Earlier this week I attended a breakfast panel sponsored by Gensler (http://www.gensler.com), an architecture, design, planning and consultation firm that focuses (among other things) on effective workplace environments, consulting for companies like Google, HP, Yahoo and Facebook. The title of the panel was “Designing your workplace for a competitive edge.”
Here’s my set of notes from the panel:
Version 1.0: Move fast and break things. Emerging culture. Workplaces built for speed, transparency, flexibility.
Version 2.0: 8×8, 1:1. Cubic farms on vast floor plates. Cube dwellers. Butts in seats. Embedded hierarchy.
Version 3.0: (Now). Activity-based era. Changing work process. Mobile, remote work. “We” spaces, not “me” spaces. Support for collaboration. Drivers: faster pace, distributed teams, lean and mean. Changing work processes (from waterfall to agile). Closed to open. Get products to market faster. Multiple space times for multiple work modes. Coworking. Workers not tethered to one company.
Derek Woodgate, The Futures Lab: futurist perspective
Eden Bruckman, International Living Future Institute: sustainability perspective
David Bumgardner, HP: real estate acquisition and management perspective.
Bumgardner’s job is to maximize HP’s real estate portfolio. He has to consider how employees work and what kind of environment is conducive to productivity, at the same time maintaining standards across the global HP properties. He focuses on optimal use of all properties, noting that the workforce increasingly consists of mobile employees who require no office or desk. The need for consistent standards is so that wherever the mobile employee goes to an HP facility, the work environment is fairly consistent. Other factors: environmental sustainability, affordability.
A green and sustainable workplace environment can be a competitive edge: some of the most talented employees will factor environmental impact into their decisions about where to work.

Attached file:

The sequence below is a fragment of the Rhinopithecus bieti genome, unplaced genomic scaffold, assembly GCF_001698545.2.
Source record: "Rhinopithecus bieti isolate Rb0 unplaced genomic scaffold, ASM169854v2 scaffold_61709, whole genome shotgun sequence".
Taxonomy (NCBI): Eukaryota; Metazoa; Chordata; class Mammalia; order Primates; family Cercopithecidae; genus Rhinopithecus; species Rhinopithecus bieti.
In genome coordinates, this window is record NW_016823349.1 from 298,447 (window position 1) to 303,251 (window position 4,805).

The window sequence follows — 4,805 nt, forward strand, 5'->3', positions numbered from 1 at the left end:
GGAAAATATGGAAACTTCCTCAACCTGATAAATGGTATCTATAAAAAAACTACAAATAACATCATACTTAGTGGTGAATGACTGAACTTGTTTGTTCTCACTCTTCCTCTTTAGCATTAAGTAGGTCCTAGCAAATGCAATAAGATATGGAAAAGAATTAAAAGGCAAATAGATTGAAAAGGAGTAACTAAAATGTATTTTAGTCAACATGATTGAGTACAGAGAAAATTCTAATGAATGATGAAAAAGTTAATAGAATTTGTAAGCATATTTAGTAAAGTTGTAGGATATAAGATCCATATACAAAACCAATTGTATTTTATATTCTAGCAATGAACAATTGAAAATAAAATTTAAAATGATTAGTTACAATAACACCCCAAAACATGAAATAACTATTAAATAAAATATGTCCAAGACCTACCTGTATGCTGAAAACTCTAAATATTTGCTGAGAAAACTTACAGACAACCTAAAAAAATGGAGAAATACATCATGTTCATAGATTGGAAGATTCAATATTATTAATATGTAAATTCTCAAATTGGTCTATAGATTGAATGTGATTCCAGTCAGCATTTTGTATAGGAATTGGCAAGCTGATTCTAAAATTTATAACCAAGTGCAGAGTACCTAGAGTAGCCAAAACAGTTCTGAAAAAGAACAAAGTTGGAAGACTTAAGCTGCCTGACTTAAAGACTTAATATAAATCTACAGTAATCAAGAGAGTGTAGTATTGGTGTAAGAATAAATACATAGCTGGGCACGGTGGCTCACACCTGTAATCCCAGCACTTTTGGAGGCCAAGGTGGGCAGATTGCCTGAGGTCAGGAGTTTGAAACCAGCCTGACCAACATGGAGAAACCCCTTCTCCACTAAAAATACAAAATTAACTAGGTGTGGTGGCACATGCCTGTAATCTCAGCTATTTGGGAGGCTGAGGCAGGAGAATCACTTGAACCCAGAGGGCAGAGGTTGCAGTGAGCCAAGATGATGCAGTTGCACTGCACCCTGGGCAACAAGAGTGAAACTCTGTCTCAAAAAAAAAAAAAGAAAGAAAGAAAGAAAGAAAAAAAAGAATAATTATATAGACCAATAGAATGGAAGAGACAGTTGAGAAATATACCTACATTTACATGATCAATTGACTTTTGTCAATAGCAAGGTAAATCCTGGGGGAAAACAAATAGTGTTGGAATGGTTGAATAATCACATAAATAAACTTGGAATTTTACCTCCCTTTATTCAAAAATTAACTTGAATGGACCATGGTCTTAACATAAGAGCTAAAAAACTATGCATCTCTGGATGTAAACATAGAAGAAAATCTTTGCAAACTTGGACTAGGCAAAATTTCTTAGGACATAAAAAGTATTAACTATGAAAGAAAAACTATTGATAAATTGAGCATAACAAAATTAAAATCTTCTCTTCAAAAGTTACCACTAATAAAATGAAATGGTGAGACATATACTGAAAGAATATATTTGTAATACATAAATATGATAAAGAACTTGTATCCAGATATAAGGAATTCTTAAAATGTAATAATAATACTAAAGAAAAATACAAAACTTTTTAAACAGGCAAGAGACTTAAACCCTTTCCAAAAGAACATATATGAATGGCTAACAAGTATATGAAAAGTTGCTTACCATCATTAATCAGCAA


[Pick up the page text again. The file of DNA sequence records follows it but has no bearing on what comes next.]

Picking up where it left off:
Google is another company that focuses on sustainability. The focus is authentic, no greenwashing. Google wants to move beyond LEED, looking through the lens of the Living Building Challenge (https://ilbi.org/lbc).
The build environment is an extension of who we are. We see increasing interest in building bio measurement and feedback into environments. China is looking closely at metrics in building 20 megacities.
Community will no longer be a matter of who’s aggregated in any place, but also how they share and manage resources.
Health and well-being is the new perq for employees; it’s no longer about having a corner office or other sings of hierarchy.
At Zappos, the number 1 priority is company culture, feeling that if you get that right, the rest will happen naturally. How does the built environment impact that culture?
The contemporary work environment needs spaces for energizing and spaces for discharging that energy.
Technology is moving fast, but the build environment is inherently slow.
HP created the Halo Room (http://www.
Increasingly building sustainability into design standards, which may have to vary for different (non-U.S.) contexts. Striving for a zero effect (carbon neutral). Changing densities.
Currently workers don’t feel the same commitment from companies as before, and vice versa. Companies are reducing the numbers of employees and relying more on contractors. We’re creating a world of experts (consultants).
Future workers (currently under 25 years of age) are growing up with a different set of assumptions. Their world is a world of peer groups, not authoritarian hierarchies. It’s a world that’s saturated with technology, especially for communications. For the first time ever, we’re starting to see multiple generations of employees working together in the same office.
Phi Beta Iota: Notice the butts in seats model, which is where the US and most governments are today. OWS is already at the new model. All this was known in the 1980’s, relearned in the 1990’s, and is now being relearned a third time, but the lack of integrity in senior management–an inability to listen and adapt–has retarded both democracy and capitalism. See the list below for many new books, and the two books not on the old lists. The earliest book to “get it” that we know of was by Robert Carkhuff, The exemplar: The exemplary performer in the age of productivity (Human Resource Development Press, 1984).